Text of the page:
Matt: The FuelCell Prism is a light lightweight stability shoe. Emphasis on light. There is a very mild medial post that I almost didn't notice. Most people even those that tend toward neutral shoes may not even feel it. It is well integrated into the sole, although with additional stability measures including a full ground contact outsole and a wider base/last. As mentioned in the ride section, the post and midsole seem to engage more with uptempo paces and less so at easy paces. On easy runs, I didn't feel the post and felt like the Prism was more of a neutral shoe. At higher paces, I noted that the ride was very stable and directed. The post is located at the midfoot using a triangle post. These should taper as it gets closer to the foot and often you need a bit more force to engage it. Which essentially means the more you move medially, you may engage it more. The Prism's stability is again very light and this is a borderline neutral shoe. I would call this a gentle guidance shoe rather than a stability shoe. The Prism will work very well for those with mild stability needs or those with neutral mechanics who just want a stable shoe. For those with heavy stability needs, this may not provide enough stability.


David: The New Balance FuelCell Prism is a really versatile shoe. For me it leans daily training to performance training, but it can get it moving if you want it to. I've taken this shoe from paces ranging from 8:00/mile to 5:30/mile and the shoe was really smooth at controlled efforts. At this current moment marathon pace for me would probably be around 5:30/mile and when taking this shoe on a 60 minute tempo at 5:44 average during a 17 mile long run and the shoe didn't feel like it had quite enough pop in the forefoot for me to justify faster uptempo running, but if I slowed down to a controlled low 6 effort it could have sailed just fine to 26 miles. I am really liking the shoe for recovery days when I'm beat up or for controlled long runs. For many this shoe could double as a racing and workout shoe though, especially if they like a flexible forefoot and need a hint more of stability. It's just more personal preference to have a firmer forefoot for faster efforts for me.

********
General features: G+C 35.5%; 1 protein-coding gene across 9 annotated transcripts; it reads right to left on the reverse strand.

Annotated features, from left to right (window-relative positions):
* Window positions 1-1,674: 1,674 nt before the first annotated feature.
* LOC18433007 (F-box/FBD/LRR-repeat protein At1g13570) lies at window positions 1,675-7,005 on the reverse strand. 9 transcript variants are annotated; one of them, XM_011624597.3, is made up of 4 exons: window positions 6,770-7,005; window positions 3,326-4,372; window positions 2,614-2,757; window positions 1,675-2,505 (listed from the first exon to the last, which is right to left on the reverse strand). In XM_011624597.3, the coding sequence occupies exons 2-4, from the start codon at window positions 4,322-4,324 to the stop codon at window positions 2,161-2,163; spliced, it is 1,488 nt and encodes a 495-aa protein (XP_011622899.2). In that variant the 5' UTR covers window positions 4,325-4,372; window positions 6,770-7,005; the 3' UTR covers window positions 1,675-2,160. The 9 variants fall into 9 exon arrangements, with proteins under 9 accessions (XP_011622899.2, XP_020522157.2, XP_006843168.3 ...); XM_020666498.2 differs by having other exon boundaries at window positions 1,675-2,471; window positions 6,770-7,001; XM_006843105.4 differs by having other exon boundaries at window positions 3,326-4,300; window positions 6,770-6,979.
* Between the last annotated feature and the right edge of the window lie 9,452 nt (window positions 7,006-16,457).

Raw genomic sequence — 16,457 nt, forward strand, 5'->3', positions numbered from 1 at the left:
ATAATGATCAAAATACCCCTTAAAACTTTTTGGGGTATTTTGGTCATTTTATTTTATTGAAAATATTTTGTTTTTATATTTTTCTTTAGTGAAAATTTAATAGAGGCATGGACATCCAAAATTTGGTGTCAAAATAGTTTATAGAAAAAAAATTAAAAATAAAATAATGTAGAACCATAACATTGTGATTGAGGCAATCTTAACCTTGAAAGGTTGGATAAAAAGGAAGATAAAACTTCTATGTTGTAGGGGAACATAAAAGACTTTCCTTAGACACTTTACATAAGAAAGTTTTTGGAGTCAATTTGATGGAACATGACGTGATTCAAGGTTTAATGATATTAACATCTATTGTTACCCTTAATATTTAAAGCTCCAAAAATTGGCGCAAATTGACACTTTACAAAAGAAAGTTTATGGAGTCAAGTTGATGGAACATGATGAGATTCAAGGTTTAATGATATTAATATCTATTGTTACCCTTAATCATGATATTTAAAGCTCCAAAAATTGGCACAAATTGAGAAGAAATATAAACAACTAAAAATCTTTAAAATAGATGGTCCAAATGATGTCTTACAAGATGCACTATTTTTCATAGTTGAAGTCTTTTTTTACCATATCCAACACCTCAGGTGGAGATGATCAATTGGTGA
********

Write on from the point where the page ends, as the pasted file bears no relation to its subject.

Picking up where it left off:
Matt: The FuelCell Prism is a classic lightweight trainer. It has done surprisingly well during workouts and may be my favorite shoe for tempo runs. The Prism functions best at tempo and uptempo paces. I have used this shoe for several tempos and one long uptempo run. At easy paces, it is a bit flat. However it still does well for warm up and cool downs. At all out paces, the weight holds it back a bit but the midsole still responds. There is still plenty of cushioning that will keep your legs fresh after a hard tempo and this would be an excellent long race day shoe for those who many a little bit of stability. The design and responsiveness will make this an excellent shoe for half to full marathons for many people. For those used to much more structured and heavily cushioned shoes, this might be a good 10k shoe but the 1500 may be a better option under 10k.